A Lancia Delta Intergrale, loud enough to wake the devil from his afternoon siesta, came charging at us from the road that led to the next ridge. In one brief moment, my brief life which was largely consisted of episodes of mango stealing flashed before me. I tried to say the Lord’s Prayer, which I only knew the Kikuyu version, but gave up the idea altogether when I reckoned that Jesus was a handsome white man who didn’t understand Kikuyu.

After the rally car passed us, we followed it down the muddy path watching it skid with glee. Carlos followed the car too, salivating at the Farmers Choice sausages emblemed on the car’s sides. Carlos had never tasted a single sausage all his life, but all in all he knew sausages existed. Just like we human beings have never been to heaven, but we know it’s up there. Dogs got canine faith too.

For us boys, we were following the rally cars for a different reason; the big spare tyre at the cars back could make a nice wheel for our carts. We had to pinch it.If we could steal old lady Jerusha’s mangoes without her detecting us, we could steal the big spare wheel behind Kirkland’s Car No.9 without him noticing.

The Safari Rally -the greatest duel between man, machine and time- was underway. The wasps and water beetles could wait!

After the Safari Rally was over, we managed to feed Carlos on a buffet of wasps enough to sting a whole village to death. Red wasps, black wasps, big wasps, small wasps-he was spoilt for choice. We waited for him to get braver than ten lions, but instead he got very sick and in a short time acquired the pale hue of death. Eutychus, the wise fellow who had advised us to feed Carlos on a meal of wasps to make him brave told us that we had overdosed the poor thing with wasps. But we suspected he had bewitched our lovely dog with his evil eye.

Days rolled into weeks, Carlos didn’t get better. Each day he had a new ache, much stronger than the previous one. We knew this because we felt the pain too. He was always in brute grief, so pained that even the fleas that infested his skin deserted him like rats running away from a sinking ship. Like a father watching his son bleed in the battlefield, we watched Carlos handle his grief like gentleman. You see, to call Carlos a dog hardly served him justice. He may have had four legs and a tail, but to us who knew him well, Carlos was gentleman. More refined than some men we knew, but we didn’t dare say that aloud.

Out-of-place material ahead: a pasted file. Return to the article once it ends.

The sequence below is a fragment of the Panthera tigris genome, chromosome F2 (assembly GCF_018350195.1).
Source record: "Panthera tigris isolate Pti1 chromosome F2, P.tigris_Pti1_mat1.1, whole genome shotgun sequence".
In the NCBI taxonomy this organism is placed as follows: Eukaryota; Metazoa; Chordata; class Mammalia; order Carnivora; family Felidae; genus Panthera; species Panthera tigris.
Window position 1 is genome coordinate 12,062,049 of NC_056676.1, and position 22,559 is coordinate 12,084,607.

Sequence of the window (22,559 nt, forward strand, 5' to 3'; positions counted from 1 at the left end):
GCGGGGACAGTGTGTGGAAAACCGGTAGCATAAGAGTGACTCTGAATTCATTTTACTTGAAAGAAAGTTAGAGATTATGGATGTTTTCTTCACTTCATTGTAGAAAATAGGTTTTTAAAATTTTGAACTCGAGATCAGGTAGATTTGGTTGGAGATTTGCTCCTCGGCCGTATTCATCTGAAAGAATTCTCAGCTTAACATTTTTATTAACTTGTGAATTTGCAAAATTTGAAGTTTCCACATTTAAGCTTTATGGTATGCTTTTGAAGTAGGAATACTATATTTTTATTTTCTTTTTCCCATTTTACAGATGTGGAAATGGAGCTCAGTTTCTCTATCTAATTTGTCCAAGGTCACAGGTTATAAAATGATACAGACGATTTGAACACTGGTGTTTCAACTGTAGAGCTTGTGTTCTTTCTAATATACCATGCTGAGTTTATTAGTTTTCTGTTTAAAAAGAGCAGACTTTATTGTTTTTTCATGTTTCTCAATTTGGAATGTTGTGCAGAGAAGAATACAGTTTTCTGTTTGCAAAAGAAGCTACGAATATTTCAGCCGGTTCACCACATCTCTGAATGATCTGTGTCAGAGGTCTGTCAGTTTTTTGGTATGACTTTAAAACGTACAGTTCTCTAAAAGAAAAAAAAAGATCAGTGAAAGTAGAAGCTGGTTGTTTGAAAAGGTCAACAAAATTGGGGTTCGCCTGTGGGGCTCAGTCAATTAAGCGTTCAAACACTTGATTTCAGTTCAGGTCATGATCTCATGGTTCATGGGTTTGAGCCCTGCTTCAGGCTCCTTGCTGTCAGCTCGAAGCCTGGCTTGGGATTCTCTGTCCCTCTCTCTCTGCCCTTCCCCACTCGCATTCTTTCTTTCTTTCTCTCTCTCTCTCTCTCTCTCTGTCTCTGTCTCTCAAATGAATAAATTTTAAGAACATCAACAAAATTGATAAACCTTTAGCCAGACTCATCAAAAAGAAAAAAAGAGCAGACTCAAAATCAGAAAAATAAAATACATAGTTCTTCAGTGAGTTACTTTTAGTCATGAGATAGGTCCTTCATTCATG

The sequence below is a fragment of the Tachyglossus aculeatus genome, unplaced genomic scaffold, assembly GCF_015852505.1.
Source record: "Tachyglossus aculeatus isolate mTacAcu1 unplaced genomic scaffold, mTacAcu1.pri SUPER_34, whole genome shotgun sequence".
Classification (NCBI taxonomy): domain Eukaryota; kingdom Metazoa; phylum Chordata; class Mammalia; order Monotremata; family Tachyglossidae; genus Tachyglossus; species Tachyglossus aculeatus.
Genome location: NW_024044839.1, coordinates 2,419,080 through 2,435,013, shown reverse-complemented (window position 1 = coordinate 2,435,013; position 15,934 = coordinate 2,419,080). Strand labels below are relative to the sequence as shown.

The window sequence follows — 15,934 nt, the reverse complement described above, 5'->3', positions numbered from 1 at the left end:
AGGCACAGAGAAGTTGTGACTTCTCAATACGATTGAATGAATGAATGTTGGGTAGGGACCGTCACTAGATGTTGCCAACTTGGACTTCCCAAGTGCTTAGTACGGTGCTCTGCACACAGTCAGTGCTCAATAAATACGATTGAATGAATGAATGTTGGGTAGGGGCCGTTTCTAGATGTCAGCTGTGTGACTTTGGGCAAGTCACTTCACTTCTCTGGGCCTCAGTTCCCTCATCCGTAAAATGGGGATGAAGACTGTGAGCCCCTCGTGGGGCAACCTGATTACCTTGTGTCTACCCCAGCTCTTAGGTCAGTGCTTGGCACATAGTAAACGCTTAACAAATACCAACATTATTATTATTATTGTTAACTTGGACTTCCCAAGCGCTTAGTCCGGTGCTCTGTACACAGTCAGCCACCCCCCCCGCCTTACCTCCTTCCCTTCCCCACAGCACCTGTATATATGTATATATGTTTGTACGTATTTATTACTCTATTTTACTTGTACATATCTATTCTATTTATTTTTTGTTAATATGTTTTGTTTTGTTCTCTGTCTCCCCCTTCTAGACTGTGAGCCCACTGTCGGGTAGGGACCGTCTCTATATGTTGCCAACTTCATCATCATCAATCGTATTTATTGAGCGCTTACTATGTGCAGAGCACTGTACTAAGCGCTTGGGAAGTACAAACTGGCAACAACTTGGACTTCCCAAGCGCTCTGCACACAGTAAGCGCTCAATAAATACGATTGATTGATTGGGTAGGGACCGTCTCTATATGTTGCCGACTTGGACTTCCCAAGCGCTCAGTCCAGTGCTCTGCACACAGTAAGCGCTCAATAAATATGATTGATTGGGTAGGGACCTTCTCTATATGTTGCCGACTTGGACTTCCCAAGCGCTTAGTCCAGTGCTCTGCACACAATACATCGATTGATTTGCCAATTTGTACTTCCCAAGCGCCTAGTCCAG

By and by, his bodily features betrayed how life had wronged him. Mortality weighed heavily on him, like unwilling sleep. We touched his coat, wishing that some of his pain could be transferred to us, and thus be shared. It didn’t happen. But Carlos bore his pains stoically, raging against the dying of the light, without  yelping like some mangy mongrels who lacked pedigree.

One day, with the single-mindedness of boys with a dog life to save, we approached Chege our cousin to come and pray for our dog. Chege was older than us and never missed Sunday school. Thus he was fluent in the saying ‘The Grace’, and such prayers. When he heard our idea, he laughed so loud that we thought we could see the githeri he had taken for his lunch in his stomach. Then he dismissed us.

With that, it became clear that Carlos death was imminent. He sat on the evening veranda of his life-reminiscing about famous hunts we have had back in the day. He ruminated on many a juicy avocado we had stolen together, and the swims we had in the River Mathioya.

Then one day, around that time when the Berlin came down, Carlos soul went up. God’s fingers touched him, and he slept eternally. He became one with the wind and joined other dog souls. While the whole world was celebrated the fall of the Cold War, we mourned the death of Carlos.

However, my mango shaped head refused to accept that Carlos had died. Maybe he had taken one of his long naps. Or he was in some dog coma from which he would come from if we stole some bones from Kuria the mean butcher and ran them over his nose. To protect his lifeless body so that we could bring it to life later, we hid him by the old muiri tree which was said to have powers to turn a boy into a girl if one run round it seven times.  But why would a boy want to turn into a girl while boyhood was so much fun? Anyway, if that tree could do that, it could revive Carlos form his coma since to us, he want fully dead. Denial.

The day at school was longer than a week in a hospital bed. We couldn’t wait for the school bell to ring our way to freedom and rush out to go check out on Carlos. When we finally arrived home, we found ants crawling on his matted skin. We ran the bones we had picked form Kuria’s dustbin over his nose, but Carlos didn’t as much raise a paw. My cousin Tony took a long stick and started beating the ant trail all the way to the hole they came from.Myself,I took to stoning the birds that chirruped above in the tree, oblivious of our sadness which hang on the whole place like a sad shawl. Anger.

Deep inside, I wondered why God has taken away Carlos and not the other less colorful dogs in the village. Why couldn’t he take all those useless village cats-all meows and airs-and leave our dog alone? We could even add Him ngunu-the old angry cow that was always itching to gore our bottoms. God, please take even the only donkey in the village and leave our dog alone.Bargaining.